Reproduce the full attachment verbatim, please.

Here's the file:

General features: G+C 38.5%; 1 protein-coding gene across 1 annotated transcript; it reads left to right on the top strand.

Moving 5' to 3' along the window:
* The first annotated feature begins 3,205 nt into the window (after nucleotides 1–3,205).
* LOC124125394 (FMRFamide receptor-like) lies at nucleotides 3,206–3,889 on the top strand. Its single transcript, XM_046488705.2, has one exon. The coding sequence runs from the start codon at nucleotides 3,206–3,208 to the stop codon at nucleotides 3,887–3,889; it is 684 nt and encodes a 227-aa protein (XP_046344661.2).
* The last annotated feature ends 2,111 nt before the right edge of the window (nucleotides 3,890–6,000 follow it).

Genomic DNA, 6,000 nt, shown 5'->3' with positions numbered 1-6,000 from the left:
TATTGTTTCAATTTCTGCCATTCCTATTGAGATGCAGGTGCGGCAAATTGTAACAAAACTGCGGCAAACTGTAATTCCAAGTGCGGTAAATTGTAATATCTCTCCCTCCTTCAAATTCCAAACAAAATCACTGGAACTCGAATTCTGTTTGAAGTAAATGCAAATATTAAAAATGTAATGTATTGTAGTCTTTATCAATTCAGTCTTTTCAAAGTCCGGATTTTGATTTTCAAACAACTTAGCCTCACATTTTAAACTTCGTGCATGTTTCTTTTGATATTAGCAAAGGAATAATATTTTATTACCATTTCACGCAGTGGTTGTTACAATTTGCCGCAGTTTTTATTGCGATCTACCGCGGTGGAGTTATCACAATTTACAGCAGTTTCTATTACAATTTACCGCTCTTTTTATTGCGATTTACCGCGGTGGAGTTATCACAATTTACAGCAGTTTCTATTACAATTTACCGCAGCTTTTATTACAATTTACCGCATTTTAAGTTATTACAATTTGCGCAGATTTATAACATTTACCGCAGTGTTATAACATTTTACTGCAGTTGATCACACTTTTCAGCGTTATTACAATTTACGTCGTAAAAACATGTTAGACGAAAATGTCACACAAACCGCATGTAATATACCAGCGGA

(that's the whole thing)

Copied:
General features: G+C 38.5%; 1 protein-coding gene across 1 annotated transcript; it reads left to right on the top strand.

Moving 5' to 3' along the window:
* The first annotated feature begins 3,205 nt into the window (after nucleotides 1–3,205).
* LOC124125394 (FMRFamide receptor-like) lies at nucleotides 3,206–3,889 on the top strand. Its single transcript, XM_046488705.2, has one exon. The coding sequence runs from the start codon at nucleotides 3,206–3,208 to the stop codon at nucleotides 3,887–3,889; it is 684 nt and encodes a 227-aa protein (XP_046344661.2).
* The last annotated feature ends 2,111 nt before the right edge of the window (nucleotides 3,890–6,000 follow it).

Genomic DNA, 6,000 nt, shown 5'->3' with positions numbered 1-6,000 from the left:
TATTGTTTCAATTTCTGCCATTCCTATTGAGATGCAGGTGCGGCAAATTGTAACAAAACTGCGGCAAACTGTAATTCCAAGTGCGGTAAATTGTAATATCTCTCCCTCCTTCAAATTCCAAACAAAATCACTGGAACTCGAATTCTGTTTGAAGTAAATGCAAATATTAAAAATGTAATGTATTGTAGTCTTTATCAATTCAGTCTTTTCAAAGTCCGGATTTTGATTTTCAAACAACTTAGCCTCACATTTTAAACTTCGTGCATGTTTCTTTTGATATTAGCAAAGGAATAATATTTTATTACCATTTCACGCAGTGGTTGTTACAATTTGCCGCAGTTTTTATTGCGATCTACCGCGGTGGAGTTATCACAATTTACAGCAGTTTCTATTACAATTTACCGCTCTTTTTATTGCGATTTACCGCGGTGGAGTTATCACAATTTACAGCAGTTTCTATTACAATTTACCGCAGCTTTTATTACAATTTACCGCATTTTAAGTTATTACAATTTGCGCAGATTTATAACATTTACCGCAGTGTTATAACATTTTACTGCAGTTGATCACACTTTTCAGCGTTATTACAATTTACGTCGTAAAAACATGTTAGACGAAAATGTCACACAAACCGCATGTAATATACCAGCGGA